Chinese Nationalist Party (KMT) Legislator Jason Hsu (許毓仁) yesterday asked if President Tsai Ing-wen’s (蔡英文) administration is abandoning its efforts to legalize same-sex marriage, as a bill to legalize such unions was not included in the Cabinet’s list of 72 priority bills for the next legislative session.
The Executive Yuan’s list of bills announced on Monday included proposals to amend the “one fixed day off, one flexible rest day” workweek policy, tax reform, economic booster measures, developing “green” energy sources, building “smart” infrastructure, promoting Taiwanese culture and addressing cross-strait relations.
Notably missing was the bill to legalize same-sex marriage, which was one of Tsai’s campaign promises and is a major Democratic Progressive Party (DPP) policy.
Hsu supports making same-sex marriages legal, but in a Facebook post, he wrote that he had expected the Executive Yuan to drop the bill ahead of the legislative session that opens on Friday.
Opponents of same-sex unions are sure to ramp up pressure on politicians ahead of next year’s special municipality mayoral and city and county council elections, and many candidates were likely to distance themselves from the issue, Hsu said.
Given those circumstances, he said he wondered if the government would be able to push through its bill.
The prime time for passing the bill on marriage equality would be within six months of the Council of Grand Justice’ ruling on May 24 that it was unconstitutional to deny homosexuals the right to be legally married, Hsu said.
However, the Executive Yuan’s progress on proposing a draft bill has stalled, a situation that is unlikely to be remedied soon, since former Executive Yuan secretary-general Chen Mei-ling (陳美伶), who was in charge of formulating a draft, now heads the National Development Council, Hsu said.
Premier William Lai (賴清德) should respect the grand justices’ landmark decision and resume the effort to legalize same-sex marriages, he said.
President Tsai Ing-wen’s (蔡英文) administration is seeking to join an Indo-Pacific economic framework being planned by the US, a senior official said. The government is paying close attention to the regional economic pact being touted by US President Joe Biden, although too few details have emerged from Washington for Taipei to make specific plans, the official said, speaking on the condition of anonymity. The US is expected to launch the Indo-Pacific economic framework next month after negotiations with Australia, India and Japan, the official said. The economic initiative is to tackle trade facilitation, standards for the digital economy and technology, supply-chain resiliency and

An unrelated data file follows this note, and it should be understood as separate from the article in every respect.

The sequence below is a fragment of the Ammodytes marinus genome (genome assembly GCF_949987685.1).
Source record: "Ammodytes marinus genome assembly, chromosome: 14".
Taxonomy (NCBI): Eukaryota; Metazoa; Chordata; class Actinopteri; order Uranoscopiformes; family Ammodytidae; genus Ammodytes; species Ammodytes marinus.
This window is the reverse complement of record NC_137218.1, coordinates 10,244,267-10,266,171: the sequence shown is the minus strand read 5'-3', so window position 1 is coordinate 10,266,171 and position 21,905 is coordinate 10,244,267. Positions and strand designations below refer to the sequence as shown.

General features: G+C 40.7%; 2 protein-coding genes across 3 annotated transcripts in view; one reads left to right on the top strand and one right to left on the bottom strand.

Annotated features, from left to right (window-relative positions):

PIVOTAL ROLE: Taiwan’s importance in the global chip supply chain can be bolstered by domestic equipment manufacturing, President Tsai Ing-wen said Efforts must be made to better secure Taiwan’s place in the global supply chain by localizing production of equipment and facilities used by the semiconductor industry, President Tsai Ing-wen (蔡英文) said yesterday. Tsai discussed the issue during a meeting with representatives from the Taiwan Electronic Equipment Industry Association at the Presidential Office in Taipei. Product shortages throughout the COVID-19 pandemic — particularly of automotive chips — highlighted the pivotal role of Taiwan in the global supply chain, she said. Tsai thanked the association for cooperating with the government on the shared goal of localizing production of important semiconductor industry equipment.
SEPARATE CASE? A woman tested positive when she went with her daughter to be tested, because her daughter had taken the same bus to school as a steakhouse worker The Central Epidemic Command Center (CECC) yesterday reported 10 local COVID-19 cases, six of whom had visited a steakhouse in Taoyuan where an infection cluster has been reported. Minister of Health and Welfare Chen Shih-chung (陳時中), who heads the center, said that of the 10 local infections, one case — No. 17,928 — is a Taiwan Taoyuan International Airport disease prevention staffer who works in the area where inbound travelers collect their saliva for a COVID-19 polymerase chain reaction (PCR) test, and sometimes at the fever screening station. The staffer had tested negative in a PCR test on Jan. 9 and
TRACING UNDER WAY: The CECC has identified six transmission chains among 25 recently confirmed COVID-19 cases, including those linked to a restaurant and a bank The Central Epidemic Command Center (CECC) yesterday reported 54 new COVID-19 infections — 44 imported and 10 local — and identified six transmission chains among local cases. Minister of Health and Welfare Chen Shih-chung (陳時中), who heads the center, said the imported cases are 18 who tested positive upon arrival at the airport and 26 who tested positive during quarantine. Of the local cases, seven are associated with a cluster infection at a Tasty Steak (西堤牛排) outlet in Taoyuan’s Zhongli District (中壢), one is linked to a family of four with COVID-19 reported on Monday, one is a family member of an